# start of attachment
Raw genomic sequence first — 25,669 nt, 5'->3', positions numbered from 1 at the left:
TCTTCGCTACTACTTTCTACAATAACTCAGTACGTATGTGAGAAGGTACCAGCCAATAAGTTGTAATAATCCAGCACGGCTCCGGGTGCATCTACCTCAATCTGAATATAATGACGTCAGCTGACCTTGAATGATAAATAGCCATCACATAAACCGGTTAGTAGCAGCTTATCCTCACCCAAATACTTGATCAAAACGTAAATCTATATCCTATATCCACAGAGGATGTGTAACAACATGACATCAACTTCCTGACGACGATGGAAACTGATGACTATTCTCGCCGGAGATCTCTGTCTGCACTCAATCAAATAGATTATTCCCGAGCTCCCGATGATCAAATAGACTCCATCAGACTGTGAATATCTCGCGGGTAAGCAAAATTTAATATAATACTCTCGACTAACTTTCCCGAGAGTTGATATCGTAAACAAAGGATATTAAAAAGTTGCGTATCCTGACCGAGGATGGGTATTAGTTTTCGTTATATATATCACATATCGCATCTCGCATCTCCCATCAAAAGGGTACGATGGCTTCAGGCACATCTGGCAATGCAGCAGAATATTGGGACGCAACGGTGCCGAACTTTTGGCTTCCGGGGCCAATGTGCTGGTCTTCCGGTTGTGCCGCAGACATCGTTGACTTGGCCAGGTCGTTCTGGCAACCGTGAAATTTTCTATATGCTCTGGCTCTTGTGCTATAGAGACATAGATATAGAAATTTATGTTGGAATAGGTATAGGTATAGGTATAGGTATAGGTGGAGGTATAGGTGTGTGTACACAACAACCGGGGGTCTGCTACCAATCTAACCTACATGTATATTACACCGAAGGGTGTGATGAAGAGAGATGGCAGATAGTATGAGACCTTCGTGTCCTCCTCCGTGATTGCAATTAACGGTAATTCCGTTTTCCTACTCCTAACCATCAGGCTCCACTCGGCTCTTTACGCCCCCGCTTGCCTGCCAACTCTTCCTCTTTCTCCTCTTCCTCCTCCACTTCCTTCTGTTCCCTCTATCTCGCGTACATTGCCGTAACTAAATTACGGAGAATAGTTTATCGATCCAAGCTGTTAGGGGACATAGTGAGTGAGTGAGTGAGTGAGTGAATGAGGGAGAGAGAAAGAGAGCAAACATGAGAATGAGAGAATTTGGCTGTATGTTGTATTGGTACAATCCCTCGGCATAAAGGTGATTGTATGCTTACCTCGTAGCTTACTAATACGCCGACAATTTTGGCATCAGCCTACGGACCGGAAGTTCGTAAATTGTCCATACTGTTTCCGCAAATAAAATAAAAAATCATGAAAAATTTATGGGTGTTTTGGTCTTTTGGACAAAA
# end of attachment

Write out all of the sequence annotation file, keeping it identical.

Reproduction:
Raw genomic sequence first — 25,669 nt, 5'->3', positions numbered from 1 at the left:
TCTTCGCTACTACTTTCTACAATAACTCAGTACGTATGTGAGAAGGTACCAGCCAATAAGTTGTAATAATCCAGCACGGCTCCGGGTGCATCTACCTCAATCTGAATATAATGACGTCAGCTGACCTTGAATGATAAATAGCCATCACATAAACCGGTTAGTAGCAGCTTATCCTCACCCAAATACTTGATCAAAACGTAAATCTATATCCTATATCCACAGAGGATGTGTAACAACATGACATCAACTTCCTGACGACGATGGAAACTGATGACTATTCTCGCCGGAGATCTCTGTCTGCACTCAATCAAATAGATTATTCCCGAGCTCCCGATGATCAAATAGACTCCATCAGACTGTGAATATCTCGCGGGTAAGCAAAATTTAATATAATACTCTCGACTAACTTTCCCGAGAGTTGATATCGTAAACAAAGGATATTAAAAAGTTGCGTATCCTGACCGAGGATGGGTATTAGTTTTCGTTATATATATCACATATCGCATCTCGCATCTCCCATCAAAAGGGTACGATGGCTTCAGGCACATCTGGCAATGCAGCAGAATATTGGGACGCAACGGTGCCGAACTTTTGGCTTCCGGGGCCAATGTGCTGGTCTTCCGGTTGTGCCGCAGACATCGTTGACTTGGCCAGGTCGTTCTGGCAACCGTGAAATTTTCTATATGCTCTGGCTCTTGTGCTATAGAGACATAGATATAGAAATTTATGTTGGAATAGGTATAGGTATAGGTATAGGTATAGGTGGAGGTATAGGTGTGTGTACACAACAACCGGGGGTCTGCTACCAATCTAACCTACATGTATATTACACCGAAGGGTGTGATGAAGAGAGATGGCAGATAGTATGAGACCTTCGTGTCCTCCTCCGTGATTGCAATTAACGGTAATTCCGTTTTCCTACTCCTAACCATCAGGCTCCACTCGGCTCTTTACGCCCCCGCTTGCCTGCCAACTCTTCCTCTTTCTCCTCTTCCTCCTCCACTTCCTTCTGTTCCCTCTATCTCGCGTACATTGCCGTAACTAAATTACGGAGAATAGTTTATCGATCCAAGCTGTTAGGGGACATAGTGAGTGAGTGAGTGAGTGAGTGAATGAGGGAGAGAGAAAGAGAGCAAACATGAGAATGAGAGAATTTGGCTGTATGTTGTATTGGTACAATCCCTCGGCATAAAGGTGATTGTATGCTTACCTCGTAGCTTACTAATACGCCGACAATTTTGGCATCAGCCTACGGACCGGAAGTTCGTAAATTGTCCATACTGTTTCCGCAAATAAAATAAAAAATCATGAAAAATTTATGGGTGTTTTGGTCTTTTGGACAAAA